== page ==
Corruption in India has been an age-old problem. Although one can trace references to it in the Arthashastra, the Indian classic purportedly written by Chanakya in the 3rd century BC, its modern-day manifestation owes itself more to the colonial nature of the Indian state and the rent-seeking nature of its politics.
Independence in 1947 did not lead to the overhaul of the Indian administrative apparatus. The 1935 Government of India Act is the basis of Indian administration and many laws like the Indian Penal Code, The Police Act, and the Indian Evidence Act were drafted in 1860, 1861, and 1872 during the height of the Victorian era. Accountability of government servants is not built into Indian institutions.
The Right to Information Act in 2005 was much heralded as the change that would bring more accountability to the state officials. The corruption, however, has only increased since.
Politics in India is hideously expensive. There are 543 elected members of the Lok Sabha, the lower house of the Indian Parliament. Campaigning in this country of over 1.2bn people with humongous electorates is an expensive proposition. This means that political dynasties with many generations of accumulated wealth have a natural advantage in winning elections.
Post-independence, the colonial edifice of the Indian state acquired socialist excrescences. This has meant that the role of the state, despite the liberalization of the 1990s, is much too large in society. Those who wield political power can reward their cronies with wealth-generating opportunities. They can also extract rent for the cost of doing business. It is widely known that the Tatas were not able to enter the aviation market in the 1990s because they were unwilling to bribe the then aviation minister. A few families in India wield disproportionate power in many industries and the media while free is controlled by big business houses operating it for influence or profit maximization.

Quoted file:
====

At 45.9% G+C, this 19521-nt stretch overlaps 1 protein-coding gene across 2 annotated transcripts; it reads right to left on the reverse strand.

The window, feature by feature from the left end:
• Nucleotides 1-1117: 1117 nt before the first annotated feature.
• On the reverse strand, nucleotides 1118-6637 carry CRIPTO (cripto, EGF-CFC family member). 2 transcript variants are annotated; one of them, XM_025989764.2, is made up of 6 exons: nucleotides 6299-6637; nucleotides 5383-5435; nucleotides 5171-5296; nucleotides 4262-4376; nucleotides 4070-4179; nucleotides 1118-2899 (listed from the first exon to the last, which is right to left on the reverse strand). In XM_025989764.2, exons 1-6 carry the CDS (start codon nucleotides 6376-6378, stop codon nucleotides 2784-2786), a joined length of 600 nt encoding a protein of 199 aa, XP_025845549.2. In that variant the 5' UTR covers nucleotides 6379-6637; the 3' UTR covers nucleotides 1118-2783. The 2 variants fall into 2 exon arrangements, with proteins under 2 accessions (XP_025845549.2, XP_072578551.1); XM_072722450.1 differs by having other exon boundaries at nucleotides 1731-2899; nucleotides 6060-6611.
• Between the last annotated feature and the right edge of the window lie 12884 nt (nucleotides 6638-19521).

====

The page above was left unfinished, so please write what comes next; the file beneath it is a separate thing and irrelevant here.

Economic liberalization in India has been accompanied by the collapse of institutions. As a distinguished retired army general has said, “the administration siphons off development money, the police extorts protection money, and the judiciary has also got into the act.” Nearly 30mn cases are pending in courts. Over 3mn cases are pending in India's 21 high courts, and an astounding 26.3mn cases are pending in subordinate courts across the country. This means that there is no de facto rule of law.
The collapse of the legal system has led to the rise of criminal syndicates that are now filling the vacuum left behind by the state. These syndicates offer protection and settle disputes instead of the police or the judiciary. Some go on to become political leaders. As some members of the international press have noted, nearly one-third of Indian members of parliament had criminal charges against them. Celebrity politicians are increasing with Bollywood actors, cricket players, and members of big business entering Parliament. With the tight dynastic control in most parties, particularly the Congress, Parliament has become an institution where theatrics have replaced serious debate, as in the case of parliamentary discussions on foreign investment or nuclear policy.
So far, economic growth as proceeded with pace in spite of institutional collapse because Indians save, work hard, respect education and have plenty of entrepreneurial chutzpah. However, the lack of infrastructure, rampant corruption and institutional uncertainty are formidable bottlenecks going forward and are leading to widespread concern.